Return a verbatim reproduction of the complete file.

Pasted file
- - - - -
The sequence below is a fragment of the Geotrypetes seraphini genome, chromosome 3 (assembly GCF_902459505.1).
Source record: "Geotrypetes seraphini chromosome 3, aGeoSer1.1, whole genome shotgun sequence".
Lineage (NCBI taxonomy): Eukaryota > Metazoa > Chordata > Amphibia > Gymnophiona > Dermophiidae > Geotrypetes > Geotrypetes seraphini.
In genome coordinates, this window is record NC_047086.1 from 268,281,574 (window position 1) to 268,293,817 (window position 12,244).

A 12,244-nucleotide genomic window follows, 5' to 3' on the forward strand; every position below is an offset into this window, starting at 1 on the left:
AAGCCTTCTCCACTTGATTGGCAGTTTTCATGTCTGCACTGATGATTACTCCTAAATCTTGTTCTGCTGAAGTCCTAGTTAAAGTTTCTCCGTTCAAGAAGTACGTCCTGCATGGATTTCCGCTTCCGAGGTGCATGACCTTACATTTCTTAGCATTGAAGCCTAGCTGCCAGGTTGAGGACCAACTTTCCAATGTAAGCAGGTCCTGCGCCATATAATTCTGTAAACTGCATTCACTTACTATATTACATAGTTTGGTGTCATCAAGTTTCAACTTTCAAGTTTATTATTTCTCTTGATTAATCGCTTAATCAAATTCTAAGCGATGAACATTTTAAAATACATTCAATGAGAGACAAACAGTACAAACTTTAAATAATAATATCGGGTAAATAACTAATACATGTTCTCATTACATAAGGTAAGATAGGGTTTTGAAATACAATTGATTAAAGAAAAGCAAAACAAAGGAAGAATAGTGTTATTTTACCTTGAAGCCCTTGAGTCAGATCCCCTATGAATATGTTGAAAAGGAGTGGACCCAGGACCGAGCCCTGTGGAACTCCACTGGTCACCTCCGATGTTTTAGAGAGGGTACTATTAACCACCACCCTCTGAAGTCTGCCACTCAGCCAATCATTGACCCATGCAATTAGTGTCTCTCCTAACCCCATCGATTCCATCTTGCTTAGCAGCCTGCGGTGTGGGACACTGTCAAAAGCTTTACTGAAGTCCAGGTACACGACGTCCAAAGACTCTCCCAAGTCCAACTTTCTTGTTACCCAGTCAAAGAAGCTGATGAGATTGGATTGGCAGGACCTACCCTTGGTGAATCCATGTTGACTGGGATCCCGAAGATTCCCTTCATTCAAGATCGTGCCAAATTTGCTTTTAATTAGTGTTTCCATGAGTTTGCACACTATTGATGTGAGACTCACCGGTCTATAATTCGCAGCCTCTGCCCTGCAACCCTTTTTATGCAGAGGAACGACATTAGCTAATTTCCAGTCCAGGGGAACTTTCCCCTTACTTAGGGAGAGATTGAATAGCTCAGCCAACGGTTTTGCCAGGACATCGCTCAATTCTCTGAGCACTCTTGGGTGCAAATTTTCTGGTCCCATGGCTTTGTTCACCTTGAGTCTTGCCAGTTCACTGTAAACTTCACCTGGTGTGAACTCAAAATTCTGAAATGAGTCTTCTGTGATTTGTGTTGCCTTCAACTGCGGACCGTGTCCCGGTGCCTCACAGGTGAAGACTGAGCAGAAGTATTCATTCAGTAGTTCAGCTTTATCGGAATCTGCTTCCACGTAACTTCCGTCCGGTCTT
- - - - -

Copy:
The sequence below is a fragment of the Geotrypetes seraphini genome, chromosome 3 (assembly GCF_902459505.1).
Source record: "Geotrypetes seraphini chromosome 3, aGeoSer1.1, whole genome shotgun sequence".
Lineage (NCBI taxonomy): Eukaryota > Metazoa > Chordata > Amphibia > Gymnophiona > Dermophiidae > Geotrypetes > Geotrypetes seraphini.
In genome coordinates, this window is record NC_047086.1 from 268,281,574 (window position 1) to 268,293,817 (window position 12,244).

A 12,244-nucleotide genomic window follows, 5' to 3' on the forward strand; every position below is an offset into this window, starting at 1 on the left:
AAGCCTTCTCCACTTGATTGGCAGTTTTCATGTCTGCACTGATGATTACTCCTAAATCTTGTTCTGCTGAAGTCCTAGTTAAAGTTTCTCCGTTCAAGAAGTACGTCCTGCATGGATTTCCGCTTCCGAGGTGCATGACCTTACATTTCTTAGCATTGAAGCCTAGCTGCCAGGTTGAGGACCAACTTTCCAATGTAAGCAGGTCCTGCGCCATATAATTCTGTAAACTGCATTCACTTACTATATTACATAGTTTGGTGTCATCAAGTTTCAACTTTCAAGTTTATTATTTCTCTTGATTAATCGCTTAATCAAATTCTAAGCGATGAACATTTTAAAATACATTCAATGAGAGACAAACAGTACAAACTTTAAATAATAATATCGGGTAAATAACTAATACATGTTCTCATTACATAAGGTAAGATAGGGTTTTGAAATACAATTGATTAAAGAAAAGCAAAACAAAGGAAGAATAGTGTTATTTTACCTTGAAGCCCTTGAGTCAGATCCCCTATGAATATGTTGAAAAGGAGTGGACCCAGGACCGAGCCCTGTGGAACTCCACTGGTCACCTCCGATGTTTTAGAGAGGGTACTATTAACCACCACCCTCTGAAGTCTGCCACTCAGCCAATCATTGACCCATGCAATTAGTGTCTCTCCTAACCCCATCGATTCCATCTTGCTTAGCAGCCTGCGGTGTGGGACACTGTCAAAAGCTTTACTGAAGTCCAGGTACACGACGTCCAAAGACTCTCCCAAGTCCAACTTTCTTGTTACCCAGTCAAAGAAGCTGATGAGATTGGATTGGCAGGACCTACCCTTGGTGAATCCATGTTGACTGGGATCCCGAAGATTCCCTTCATTCAAGATCGTGCCAAATTTGCTTTTAATTAGTGTTTCCATGAGTTTGCACACTATTGATGTGAGACTCACCGGTCTATAATTCGCAGCCTCTGCCCTGCAACCCTTTTTATGCAGAGGAACGACATTAGCTAATTTCCAGTCCAGGGGAACTTTCCCCTTACTTAGGGAGAGATTGAATAGCTCAGCCAACGGTTTTGCCAGGACATCGCTCAATTCTCTGAGCACTCTTGGGTGCAAATTTTCTGGTCCCATGGCTTTGTTCACCTTGAGTCTTGCCAGTTCACTGTAAACTTCACCTGGTGTGAACTCAAAATTCTGAAATGAGTCTTCTGTGATTTGTGTTGCCTTCAACTGCGGACCGTGTCCCGGTGCCTCACAGGTGAAGACTGAGCAGAAGTATTCATTCAGTAGTTCAGCTTTATCGGAATCTGCTTCCACGTAACTTCCGTCCGGTCTT